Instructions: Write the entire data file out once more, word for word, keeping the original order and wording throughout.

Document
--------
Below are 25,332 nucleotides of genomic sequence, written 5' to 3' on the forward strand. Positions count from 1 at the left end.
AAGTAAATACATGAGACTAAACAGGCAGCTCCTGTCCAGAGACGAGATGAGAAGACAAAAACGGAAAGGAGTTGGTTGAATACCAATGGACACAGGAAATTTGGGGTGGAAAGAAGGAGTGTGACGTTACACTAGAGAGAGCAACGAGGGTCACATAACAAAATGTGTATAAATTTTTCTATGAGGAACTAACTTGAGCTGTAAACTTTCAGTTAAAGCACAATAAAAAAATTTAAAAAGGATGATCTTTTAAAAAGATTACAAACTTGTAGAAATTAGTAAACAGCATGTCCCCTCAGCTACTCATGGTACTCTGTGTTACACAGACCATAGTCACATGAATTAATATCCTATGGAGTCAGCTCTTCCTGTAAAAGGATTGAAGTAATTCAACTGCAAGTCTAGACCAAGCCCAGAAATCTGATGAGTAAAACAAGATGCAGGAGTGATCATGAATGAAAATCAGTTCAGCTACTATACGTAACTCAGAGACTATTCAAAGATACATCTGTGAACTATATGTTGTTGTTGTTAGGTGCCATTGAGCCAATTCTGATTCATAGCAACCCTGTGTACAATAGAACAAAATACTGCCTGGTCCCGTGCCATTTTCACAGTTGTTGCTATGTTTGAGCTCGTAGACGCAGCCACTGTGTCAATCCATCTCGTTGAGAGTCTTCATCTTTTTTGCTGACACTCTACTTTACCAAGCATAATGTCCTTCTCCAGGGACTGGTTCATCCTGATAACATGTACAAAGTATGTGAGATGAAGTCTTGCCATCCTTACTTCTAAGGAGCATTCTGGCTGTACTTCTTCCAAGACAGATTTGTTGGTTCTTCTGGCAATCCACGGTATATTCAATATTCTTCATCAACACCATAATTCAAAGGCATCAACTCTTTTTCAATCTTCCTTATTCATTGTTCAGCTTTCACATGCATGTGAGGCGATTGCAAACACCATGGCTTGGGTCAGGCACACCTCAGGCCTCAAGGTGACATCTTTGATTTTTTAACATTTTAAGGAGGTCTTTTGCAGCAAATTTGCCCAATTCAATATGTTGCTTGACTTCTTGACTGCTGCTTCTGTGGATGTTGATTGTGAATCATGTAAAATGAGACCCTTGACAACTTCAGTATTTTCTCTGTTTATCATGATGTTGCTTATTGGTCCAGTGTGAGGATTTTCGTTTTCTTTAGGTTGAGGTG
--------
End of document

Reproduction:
Below are 25,332 nucleotides of genomic sequence, written 5' to 3' on the forward strand. Positions count from 1 at the left end.
AAGTAAATACATGAGACTAAACAGGCAGCTCCTGTCCAGAGACGAGATGAGAAGACAAAAACGGAAAGGAGTTGGTTGAATACCAATGGACACAGGAAATTTGGGGTGGAAAGAAGGAGTGTGACGTTACACTAGAGAGAGCAACGAGGGTCACATAACAAAATGTGTATAAATTTTTCTATGAGGAACTAACTTGAGCTGTAAACTTTCAGTTAAAGCACAATAAAAAAATTTAAAAAGGATGATCTTTTAAAAAGATTACAAACTTGTAGAAATTAGTAAACAGCATGTCCCCTCAGCTACTCATGGTACTCTGTGTTACACAGACCATAGTCACATGAATTAATATCCTATGGAGTCAGCTCTTCCTGTAAAAGGATTGAAGTAATTCAACTGCAAGTCTAGACCAAGCCCAGAAATCTGATGAGTAAAACAAGATGCAGGAGTGATCATGAATGAAAATCAGTTCAGCTACTATACGTAACTCAGAGACTATTCAAAGATACATCTGTGAACTATATGTTGTTGTTGTTAGGTGCCATTGAGCCAATTCTGATTCATAGCAACCCTGTGTACAATAGAACAAAATACTGCCTGGTCCCGTGCCATTTTCACAGTTGTTGCTATGTTTGAGCTCGTAGACGCAGCCACTGTGTCAATCCATCTCGTTGAGAGTCTTCATCTTTTTTGCTGACACTCTACTTTACCAAGCATAATGTCCTTCTCCAGGGACTGGTTCATCCTGATAACATGTACAAAGTATGTGAGATGAAGTCTTGCCATCCTTACTTCTAAGGAGCATTCTGGCTGTACTTCTTCCAAGACAGATTTGTTGGTTCTTCTGGCAATCCACGGTATATTCAATATTCTTCATCAACACCATAATTCAAAGGCATCAACTCTTTTTCAATCTTCCTTATTCATTGTTCAGCTTTCACATGCATGTGAGGCGATTGCAAACACCATGGCTTGGGTCAGGCACACCTCAGGCCTCAAGGTGACATCTTTGATTTTTTAACATTTTAAGGAGGTCTTTTGCAGCAAATTTGCCCAATTCAATATGTTGCTTGACTTCTTGACTGCTGCTTCTGTGGATGTTGATTGTGAATCATGTAAAATGAGACCCTTGACAACTTCAGTATTTTCTCTGTTTATCATGATGTTGCTTATTGGTCCAGTGTGAGGATTTTCGTTTTCTTTAGGTTGAGGTG